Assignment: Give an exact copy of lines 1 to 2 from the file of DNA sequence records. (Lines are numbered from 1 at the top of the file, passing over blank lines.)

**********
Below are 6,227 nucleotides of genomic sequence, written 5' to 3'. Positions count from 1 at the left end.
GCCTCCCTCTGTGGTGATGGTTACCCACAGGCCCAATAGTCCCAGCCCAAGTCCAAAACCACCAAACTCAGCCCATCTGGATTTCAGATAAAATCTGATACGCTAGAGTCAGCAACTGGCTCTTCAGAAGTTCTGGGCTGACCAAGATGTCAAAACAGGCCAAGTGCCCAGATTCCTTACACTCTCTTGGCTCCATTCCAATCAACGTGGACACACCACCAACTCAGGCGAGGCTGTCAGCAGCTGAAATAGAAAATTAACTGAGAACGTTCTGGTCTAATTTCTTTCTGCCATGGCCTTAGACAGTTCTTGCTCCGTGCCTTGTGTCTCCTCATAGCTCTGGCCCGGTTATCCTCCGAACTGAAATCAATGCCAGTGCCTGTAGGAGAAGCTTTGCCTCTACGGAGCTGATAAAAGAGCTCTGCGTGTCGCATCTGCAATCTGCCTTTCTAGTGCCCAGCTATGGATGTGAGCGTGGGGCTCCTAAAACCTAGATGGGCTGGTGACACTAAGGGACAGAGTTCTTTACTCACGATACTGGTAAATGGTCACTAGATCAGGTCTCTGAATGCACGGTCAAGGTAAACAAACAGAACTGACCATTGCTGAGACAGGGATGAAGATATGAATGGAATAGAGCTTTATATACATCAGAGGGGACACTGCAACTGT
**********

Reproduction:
Below are 6,227 nucleotides of genomic sequence, written 5' to 3'. Positions count from 1 at the left end.
GCCTCCCTCTGTGGTGATGGTTACCCACAGGCCCAATAGTCCCAGCCCAAGTCCAAAACCACCAAACTCAGCCCATCTGGATTTCAGATAAAATCTGATACGCTAGAGTCAGCAACTGGCTCTTCAGAAGTTCTGGGCTGACCAAGATGTCAAAACAGGCCAAGTGCCCAGATTCCTTACACTCTCTTGGCTCCATTCCAATCAACGTGGACACACCACCAACTCAGGCGAGGCTGTCAGCAGCTGAAATAGAAAATTAACTGAGAACGTTCTGGTCTAATTTCTTTCTGCCATGGCCTTAGACAGTTCTTGCTCCGTGCCTTGTGTCTCCTCATAGCTCTGGCCCGGTTATCCTCCGAACTGAAATCAATGCCAGTGCCTGTAGGAGAAGCTTTGCCTCTACGGAGCTGATAAAAGAGCTCTGCGTGTCGCATCTGCAATCTGCCTTTCTAGTGCCCAGCTATGGATGTGAGCGTGGGGCTCCTAAAACCTAGATGGGCTGGTGACACTAAGGGACAGAGTTCTTTACTCACGATACTGGTAAATGGTCACTAGATCAGGTCTCTGAATGCACGGTCAAGGTAAACAAACAGAACTGACCATTGCTGAGACAGGGATGAAGATATGAATGGAATAGAGCTTTATATACATCAGAGGGGACACTGCAACTGT